The default WordPress blog title “Hello, World” seems appropriate for the debut article of a software development blog, so I’ve decided to keep it.
I never thought I would write a blog. Adding to the 175,000 new blogs on the Web each day didn’t seem like a worthwhile endeavor. What could I possibly say that hasn’t already been said? But then I realized that at least once a day I learn a new tip or trick that could possibly benefit someone else. Many times I’ve found the answer to a tough problem from some generous soul on the Web, so I wish to repay the favor. Plus I suppose I have a story to tell that software developers and entrepreneurs may find educational, if not entertaining.
In my youth I was much more interested–some would say obsessed–with self-analysis and capturing my life in letters, logs and diaries. I have stacks of papers filled with my experiences and grand ideas, all sitting in a box and doing no good, or up in a puff at our annual bonfire.
Humans are good at generating thoughts and ideas. Computers are getting better at capturing, managing and sharing the explosion of information we humans generate. But there’s still a long way to go to make the whole experience easy and painless for the average PC user or someone who is disabled.
Two decades ago I embarked on a mission to develop software to better manage that information overload. I’ve taken a number of good stabs at the problem, but have not yet succeeded with a great solution. Six software companies and half my life later, my mission continues.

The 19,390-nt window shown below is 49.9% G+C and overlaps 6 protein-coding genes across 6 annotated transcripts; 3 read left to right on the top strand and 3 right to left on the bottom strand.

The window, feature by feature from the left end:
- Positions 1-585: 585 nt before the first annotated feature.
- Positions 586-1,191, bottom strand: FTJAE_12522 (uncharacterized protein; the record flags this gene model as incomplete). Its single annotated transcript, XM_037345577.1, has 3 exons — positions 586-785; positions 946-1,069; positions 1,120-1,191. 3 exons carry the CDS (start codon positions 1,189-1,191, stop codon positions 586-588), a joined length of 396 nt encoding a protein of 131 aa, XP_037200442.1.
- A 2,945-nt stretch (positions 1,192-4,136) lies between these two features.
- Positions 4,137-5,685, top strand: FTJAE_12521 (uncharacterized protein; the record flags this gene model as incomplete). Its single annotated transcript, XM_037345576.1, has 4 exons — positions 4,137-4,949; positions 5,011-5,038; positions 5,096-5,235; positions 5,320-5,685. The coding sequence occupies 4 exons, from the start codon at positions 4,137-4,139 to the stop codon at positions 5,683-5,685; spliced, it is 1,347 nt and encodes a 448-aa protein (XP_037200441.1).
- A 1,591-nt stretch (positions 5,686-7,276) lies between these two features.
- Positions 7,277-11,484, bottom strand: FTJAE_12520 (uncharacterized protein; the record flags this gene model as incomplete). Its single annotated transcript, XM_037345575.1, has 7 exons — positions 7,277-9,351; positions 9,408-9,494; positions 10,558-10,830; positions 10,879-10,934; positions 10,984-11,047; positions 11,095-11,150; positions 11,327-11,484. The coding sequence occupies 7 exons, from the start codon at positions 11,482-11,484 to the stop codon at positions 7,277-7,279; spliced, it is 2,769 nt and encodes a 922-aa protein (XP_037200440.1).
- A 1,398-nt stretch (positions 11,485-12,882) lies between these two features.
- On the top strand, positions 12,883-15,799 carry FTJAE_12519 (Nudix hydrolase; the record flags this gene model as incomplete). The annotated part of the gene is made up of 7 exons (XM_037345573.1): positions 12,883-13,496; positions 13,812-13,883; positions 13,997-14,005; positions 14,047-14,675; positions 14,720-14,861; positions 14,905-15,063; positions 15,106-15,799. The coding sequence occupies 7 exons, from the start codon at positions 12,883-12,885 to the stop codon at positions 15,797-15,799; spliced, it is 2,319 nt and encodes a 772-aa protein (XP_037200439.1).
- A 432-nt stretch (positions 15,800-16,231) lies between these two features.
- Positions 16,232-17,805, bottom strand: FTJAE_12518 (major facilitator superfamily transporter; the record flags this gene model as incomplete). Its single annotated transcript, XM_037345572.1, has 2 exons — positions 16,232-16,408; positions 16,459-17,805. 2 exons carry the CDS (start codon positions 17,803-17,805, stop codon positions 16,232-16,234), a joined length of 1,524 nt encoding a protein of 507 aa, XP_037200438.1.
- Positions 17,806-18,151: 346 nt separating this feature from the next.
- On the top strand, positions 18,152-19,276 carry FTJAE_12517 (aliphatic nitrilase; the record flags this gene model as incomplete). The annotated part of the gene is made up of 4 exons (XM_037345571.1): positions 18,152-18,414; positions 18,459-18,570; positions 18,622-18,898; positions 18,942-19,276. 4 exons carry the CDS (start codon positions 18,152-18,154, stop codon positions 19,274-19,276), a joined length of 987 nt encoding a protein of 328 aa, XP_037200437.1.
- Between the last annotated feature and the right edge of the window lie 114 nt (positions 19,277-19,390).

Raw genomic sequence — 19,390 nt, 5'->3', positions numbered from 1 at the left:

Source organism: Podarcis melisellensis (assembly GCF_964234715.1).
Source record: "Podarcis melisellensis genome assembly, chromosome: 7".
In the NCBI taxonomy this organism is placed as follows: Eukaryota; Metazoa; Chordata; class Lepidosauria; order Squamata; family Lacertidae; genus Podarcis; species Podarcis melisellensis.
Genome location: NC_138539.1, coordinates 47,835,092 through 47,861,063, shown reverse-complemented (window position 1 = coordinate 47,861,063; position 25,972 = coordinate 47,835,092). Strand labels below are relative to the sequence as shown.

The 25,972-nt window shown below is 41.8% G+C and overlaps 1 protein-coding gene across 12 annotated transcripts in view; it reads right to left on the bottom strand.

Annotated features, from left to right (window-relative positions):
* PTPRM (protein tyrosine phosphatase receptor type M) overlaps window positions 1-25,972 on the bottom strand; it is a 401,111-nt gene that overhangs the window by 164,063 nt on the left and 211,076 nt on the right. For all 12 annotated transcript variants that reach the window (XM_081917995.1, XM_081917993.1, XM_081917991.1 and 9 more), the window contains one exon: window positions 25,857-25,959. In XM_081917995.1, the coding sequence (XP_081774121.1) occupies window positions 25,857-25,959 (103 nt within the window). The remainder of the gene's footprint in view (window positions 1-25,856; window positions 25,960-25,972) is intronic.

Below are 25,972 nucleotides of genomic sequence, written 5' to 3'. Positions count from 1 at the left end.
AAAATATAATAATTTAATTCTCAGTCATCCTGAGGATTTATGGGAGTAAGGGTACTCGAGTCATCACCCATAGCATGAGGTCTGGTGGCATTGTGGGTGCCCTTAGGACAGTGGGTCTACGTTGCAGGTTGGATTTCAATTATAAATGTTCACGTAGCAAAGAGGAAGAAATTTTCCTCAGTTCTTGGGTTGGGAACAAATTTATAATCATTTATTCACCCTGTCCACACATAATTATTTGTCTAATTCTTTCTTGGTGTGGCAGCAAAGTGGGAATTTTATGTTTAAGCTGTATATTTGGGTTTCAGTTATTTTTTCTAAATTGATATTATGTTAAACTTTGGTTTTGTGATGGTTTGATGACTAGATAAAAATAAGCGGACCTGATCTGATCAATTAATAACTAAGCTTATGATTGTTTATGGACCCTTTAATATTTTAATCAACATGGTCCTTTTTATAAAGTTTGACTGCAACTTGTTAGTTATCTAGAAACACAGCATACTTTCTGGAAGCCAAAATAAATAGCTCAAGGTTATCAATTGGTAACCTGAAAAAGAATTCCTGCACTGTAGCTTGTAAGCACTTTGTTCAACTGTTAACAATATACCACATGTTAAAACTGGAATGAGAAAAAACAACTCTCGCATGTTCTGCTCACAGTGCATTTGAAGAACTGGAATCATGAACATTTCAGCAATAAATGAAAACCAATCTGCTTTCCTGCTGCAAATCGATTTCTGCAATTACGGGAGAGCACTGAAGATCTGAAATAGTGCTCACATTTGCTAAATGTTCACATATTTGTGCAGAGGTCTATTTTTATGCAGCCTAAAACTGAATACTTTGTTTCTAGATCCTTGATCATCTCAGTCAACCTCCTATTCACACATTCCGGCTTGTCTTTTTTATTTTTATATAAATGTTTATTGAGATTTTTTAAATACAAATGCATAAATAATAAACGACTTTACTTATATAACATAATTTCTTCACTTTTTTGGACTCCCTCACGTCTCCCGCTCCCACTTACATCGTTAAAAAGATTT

Along the way, an odd thing happened. Now that I’ve aged, perhaps even matured somewhat, I am less interested in documenting my life and more content to simply live life and enjoy the ride. But I still encounter a plethora of information on a daily basis: in my businesses, browsing the web, paying bills, writing letters, viewing family photos. If anything, the computer has become even more central to my life, as my life becomes increasingly digital.
In the past few years my journey has been made more challenging by cubital tunnel, a painful condition that anyone can experience. Simply bump your funny bone, and you will know how I feel much of the day. Cubital tunnel–like it’s evil brother carpal tunnel–is not a good thing for a software developer to have.
This blog is a partial record of my career-long mission to tame information overload, combined with a frank discussion of cubital tunnel and the great challenges that face people with disabilities when they try to use a PC, along with a healthy dose of tips, tricks and code for my developer colleagues. Let’s continue to pay it forward.